By Kate Gibson, MarketWatch
NEW YORK (MarketWatch) -- The U.S. stock market will try to sustain its steady churn higher in the shortened trading week ahead, even amid global unease that at other times would shake investors' confidence.
The Standard & Poor's 500 Index (SPX) recently marked a doubling from its 12-year low hit in March 2009, while the Dow Jones Industrial Average (DJI) continued its advance in February, a month during which the blue-chip index has fallen on only three days.
The Nasdaq Composite (RIXF) on Friday closed near its 10-year high, although it's still quite a distance from its record finish of 5,049 in March 2000.
"Now you have momentum, and there is no way to reconcile what the market is doing and what is happening in the world news, short of some massive shock," Rob Hoxton, president of Hoxton Financial, said Friday.
Yet escalating tension in the Middle East and North Africa during the long U.S. holiday weekend could bring a change of sentiment when Wall Street resumes business Tuesday.
While U.S. markets were closed Monday for Presidents Day, oil and gold futures rallied on reports that Libyan security forces had attacked demonstrators who are hoping to end more than four decades of rule by Moammar Gadhafi. Hundreds were said to have been killed in the clashes.
Brent crude ran as high as $108 a barrel Monday on the ICE Futures exchange, and oil futures for March delivery climbed as high as $91.55 a barrel in electronic trade on the New York Mercantile Exchange.
On the Dubai Financial Market, the benchmark DFM index ended down 1.3% Monday, while the Qatar Exchange's benchmark QE index also fell.
European shares also dropped, with the region's top indexes all finishing in the red.
As the global political climate brought heightened uncertainty, corporate America continued to report quarterly results that mostly beat Wall Street's expectations, while economic data pointed to ongoing improvement.
Back to business
Wall Street will resume business Tuesday with fourth-quarter results from discount retailer Wal-Mart Stores Inc. (WMT) scheduled before the market's open.
Wal-Mart is among the 63 S&P 500 companies expected to report results during the four-day work week.
On Friday, estimated share-weighted earnings for the S&P 500 for the fourth quarter of 2010 stood at $213 billion, above the prior week's $121.3 billion, according to Thomson Reuters analyst Christine Short.
"Earnings are strong, and by our calculation, the prices on the S&P are still pretty low relative to what we expect earnings to look like," said Hoxton.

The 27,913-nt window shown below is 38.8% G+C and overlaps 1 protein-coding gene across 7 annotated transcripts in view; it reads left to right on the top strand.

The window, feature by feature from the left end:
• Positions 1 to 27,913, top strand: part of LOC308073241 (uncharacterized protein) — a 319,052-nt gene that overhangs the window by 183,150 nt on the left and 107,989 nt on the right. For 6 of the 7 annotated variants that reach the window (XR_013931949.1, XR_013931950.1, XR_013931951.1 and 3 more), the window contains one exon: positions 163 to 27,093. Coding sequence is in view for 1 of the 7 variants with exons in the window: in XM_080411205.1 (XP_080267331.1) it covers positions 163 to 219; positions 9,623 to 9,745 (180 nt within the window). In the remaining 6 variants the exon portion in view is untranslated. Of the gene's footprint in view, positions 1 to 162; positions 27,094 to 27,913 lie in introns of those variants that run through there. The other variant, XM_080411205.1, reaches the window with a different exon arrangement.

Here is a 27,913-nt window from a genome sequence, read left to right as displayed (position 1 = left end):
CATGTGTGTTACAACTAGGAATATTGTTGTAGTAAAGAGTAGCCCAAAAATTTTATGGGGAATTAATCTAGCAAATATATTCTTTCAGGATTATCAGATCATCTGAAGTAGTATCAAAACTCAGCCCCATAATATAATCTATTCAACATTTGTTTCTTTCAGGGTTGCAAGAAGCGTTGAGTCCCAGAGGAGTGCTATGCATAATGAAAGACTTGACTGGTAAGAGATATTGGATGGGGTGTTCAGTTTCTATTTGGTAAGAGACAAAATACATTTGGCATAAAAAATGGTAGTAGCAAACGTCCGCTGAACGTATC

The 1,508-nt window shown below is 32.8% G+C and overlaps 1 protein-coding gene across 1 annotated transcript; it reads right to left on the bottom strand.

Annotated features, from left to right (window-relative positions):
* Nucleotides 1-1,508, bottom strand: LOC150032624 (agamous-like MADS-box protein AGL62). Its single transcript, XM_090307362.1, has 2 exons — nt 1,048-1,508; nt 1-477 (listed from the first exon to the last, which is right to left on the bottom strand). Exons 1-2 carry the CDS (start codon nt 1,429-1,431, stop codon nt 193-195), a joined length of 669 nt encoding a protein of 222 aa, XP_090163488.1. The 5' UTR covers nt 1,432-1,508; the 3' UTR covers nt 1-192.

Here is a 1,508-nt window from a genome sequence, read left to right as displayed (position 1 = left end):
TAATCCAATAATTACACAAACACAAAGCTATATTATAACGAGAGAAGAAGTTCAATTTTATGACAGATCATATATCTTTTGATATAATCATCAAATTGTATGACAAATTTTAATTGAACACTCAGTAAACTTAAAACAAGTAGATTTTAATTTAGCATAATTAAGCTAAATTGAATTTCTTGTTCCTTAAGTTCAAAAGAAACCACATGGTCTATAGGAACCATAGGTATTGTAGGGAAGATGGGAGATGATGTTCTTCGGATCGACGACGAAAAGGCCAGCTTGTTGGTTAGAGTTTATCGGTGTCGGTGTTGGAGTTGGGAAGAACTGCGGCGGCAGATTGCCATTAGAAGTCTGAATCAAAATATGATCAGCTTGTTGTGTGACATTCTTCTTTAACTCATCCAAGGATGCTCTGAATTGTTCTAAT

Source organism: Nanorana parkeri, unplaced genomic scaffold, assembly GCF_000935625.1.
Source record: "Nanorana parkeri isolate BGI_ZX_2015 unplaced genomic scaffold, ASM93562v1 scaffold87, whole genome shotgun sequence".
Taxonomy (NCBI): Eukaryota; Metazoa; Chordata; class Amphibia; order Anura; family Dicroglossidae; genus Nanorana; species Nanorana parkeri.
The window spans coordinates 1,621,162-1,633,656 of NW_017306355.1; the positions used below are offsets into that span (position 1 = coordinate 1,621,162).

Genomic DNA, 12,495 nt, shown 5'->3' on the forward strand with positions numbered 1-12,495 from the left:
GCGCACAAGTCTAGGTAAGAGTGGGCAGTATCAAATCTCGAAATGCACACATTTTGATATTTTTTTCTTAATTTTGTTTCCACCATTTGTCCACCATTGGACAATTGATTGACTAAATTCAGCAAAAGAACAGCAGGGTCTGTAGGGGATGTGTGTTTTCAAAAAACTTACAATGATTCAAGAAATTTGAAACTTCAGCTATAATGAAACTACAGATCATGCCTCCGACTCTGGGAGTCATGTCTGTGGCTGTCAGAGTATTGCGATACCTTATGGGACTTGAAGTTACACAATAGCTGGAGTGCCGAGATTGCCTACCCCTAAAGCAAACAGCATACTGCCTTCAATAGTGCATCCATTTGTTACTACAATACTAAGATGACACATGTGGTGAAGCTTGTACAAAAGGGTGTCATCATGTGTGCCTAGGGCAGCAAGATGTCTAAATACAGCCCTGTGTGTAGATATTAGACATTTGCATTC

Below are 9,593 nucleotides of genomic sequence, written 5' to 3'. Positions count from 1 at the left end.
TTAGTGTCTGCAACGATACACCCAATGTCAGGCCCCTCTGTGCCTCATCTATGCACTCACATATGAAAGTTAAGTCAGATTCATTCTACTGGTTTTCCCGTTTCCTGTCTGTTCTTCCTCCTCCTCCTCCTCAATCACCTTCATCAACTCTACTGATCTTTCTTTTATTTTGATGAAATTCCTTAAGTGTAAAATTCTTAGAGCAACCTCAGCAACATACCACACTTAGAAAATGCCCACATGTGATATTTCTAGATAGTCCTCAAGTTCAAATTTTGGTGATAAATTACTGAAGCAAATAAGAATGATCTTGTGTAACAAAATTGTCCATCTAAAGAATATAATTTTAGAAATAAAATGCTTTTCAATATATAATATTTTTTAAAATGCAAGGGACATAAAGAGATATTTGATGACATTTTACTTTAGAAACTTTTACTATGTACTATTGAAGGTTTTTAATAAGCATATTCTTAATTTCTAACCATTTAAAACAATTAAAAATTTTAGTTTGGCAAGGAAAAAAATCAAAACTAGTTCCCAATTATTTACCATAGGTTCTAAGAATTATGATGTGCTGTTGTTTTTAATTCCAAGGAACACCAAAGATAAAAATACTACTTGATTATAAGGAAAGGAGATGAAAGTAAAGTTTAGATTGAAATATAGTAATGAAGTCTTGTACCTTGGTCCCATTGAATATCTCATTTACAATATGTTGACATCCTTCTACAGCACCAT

In recent days, Brocade Communications Systems Inc. (BRCD) was among those beating expectations and offering a profit forecast above analysts' consensus estimates.
As Wall Street wrapped up a third consecutive week of gains Friday and looked to a long holiday weekend, Federal Reserve Chairman Ben Bernanke and officials from other nations in the Group of 20 met in Paris.
While central bankers gathered to discuss how to maintain the global recovery and address inflation that is hitting emerging markets particularly hard, unrest continued in the Middle East.
"It's a great concern, what is happening in the Middle East; it could turn out beautifully or it could be a disaster," said Hoxton.
In remarks made Friday in France, Bernanke argued that China and other countries with large trade surpluses should allow their currencies to climb to avert another financial crisis. Conversely, Bernanke also said nations with large trade deficits should trim government spending over time, advice presumably intended for the U.S. as well as others.
"We're getting a nice financial recovery because of the quantitative easing," said Hoxton of the Fed's $600 billion bond-buying program.
"I love it, but I'm not sure it is going to translate into fried chicken and mashed potatoes at the end of the day," he said of the recovery in equities.
"The unwind of the fear trade and all that money that went into money-market funds and bonds, a lot of that is starting to reverse, so I think we could see the stock market pushed to ridiculous levels," said Hoxton.
Some of Hoxton's clients have directed him to "wait for the correction and then move some more money in," he said.
The trouble with that approach is the herd mentality that can have more and more individual investors piling in at the same time, leading to irrational exuberance, which is when one should say, "I need to have clear access to the door," said Hoxton.